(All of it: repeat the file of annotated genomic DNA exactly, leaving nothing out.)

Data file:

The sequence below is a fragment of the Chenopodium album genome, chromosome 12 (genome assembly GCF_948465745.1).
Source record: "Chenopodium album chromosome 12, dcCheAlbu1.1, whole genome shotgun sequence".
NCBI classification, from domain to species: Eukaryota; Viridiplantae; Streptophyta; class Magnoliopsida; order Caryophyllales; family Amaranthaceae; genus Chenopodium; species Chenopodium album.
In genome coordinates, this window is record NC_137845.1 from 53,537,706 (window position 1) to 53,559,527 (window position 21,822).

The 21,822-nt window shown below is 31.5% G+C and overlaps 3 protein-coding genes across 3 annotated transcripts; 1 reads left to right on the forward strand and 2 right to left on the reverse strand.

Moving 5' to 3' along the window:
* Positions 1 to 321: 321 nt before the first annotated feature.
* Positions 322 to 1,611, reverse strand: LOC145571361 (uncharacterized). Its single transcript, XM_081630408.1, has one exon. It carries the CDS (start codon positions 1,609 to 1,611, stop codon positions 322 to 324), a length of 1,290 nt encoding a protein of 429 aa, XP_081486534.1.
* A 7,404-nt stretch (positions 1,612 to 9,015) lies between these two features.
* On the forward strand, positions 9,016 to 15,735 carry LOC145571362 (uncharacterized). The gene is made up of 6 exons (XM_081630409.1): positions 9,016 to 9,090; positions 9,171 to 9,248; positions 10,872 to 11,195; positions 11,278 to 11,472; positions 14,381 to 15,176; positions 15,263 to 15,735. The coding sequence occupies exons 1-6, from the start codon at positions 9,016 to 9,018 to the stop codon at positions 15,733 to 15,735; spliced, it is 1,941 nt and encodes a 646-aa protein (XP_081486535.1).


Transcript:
The sequence below is a fragment of the Chenopodium album genome, chromosome 12 (genome assembly GCF_948465745.1).
Source record: "Chenopodium album chromosome 12, dcCheAlbu1.1, whole genome shotgun sequence".
NCBI classification, from domain to species: Eukaryota; Viridiplantae; Streptophyta; class Magnoliopsida; order Caryophyllales; family Amaranthaceae; genus Chenopodium; species Chenopodium album.
In genome coordinates, this window is record NC_137845.1 from 53,537,706 (window position 1) to 53,559,527 (window position 21,822).

The 21,822-nt window shown below is 31.5% G+C and overlaps 3 protein-coding genes across 3 annotated transcripts; 1 reads left to right on the forward strand and 2 right to left on the reverse strand.

Moving 5' to 3' along the window:
* Positions 1 to 321: 321 nt before the first annotated feature.
* Positions 322 to 1,611, reverse strand: LOC145571361 (uncharacterized). Its single transcript, XM_081630408.1, has one exon. It carries the CDS (start codon positions 1,609 to 1,611, stop codon positions 322 to 324), a length of 1,290 nt encoding a protein of 429 aa, XP_081486534.1.
* A 7,404-nt stretch (positions 1,612 to 9,015) lies between these two features.
* On the forward strand, positions 9,016 to 15,735 carry LOC145571362 (uncharacterized). The gene is made up of 6 exons (XM_081630409.1): positions 9,016 to 9,090; positions 9,171 to 9,248; positions 10,872 to 11,195; positions 11,278 to 11,472; positions 14,381 to 15,176; positions 15,263 to 15,735. The coding sequence occupies exons 1-6, from the start codon at positions 9,016 to 9,018 to the stop codon at positions 15,733 to 15,735; spliced, it is 1,941 nt and encodes a 646-aa protein (XP_081486535.1).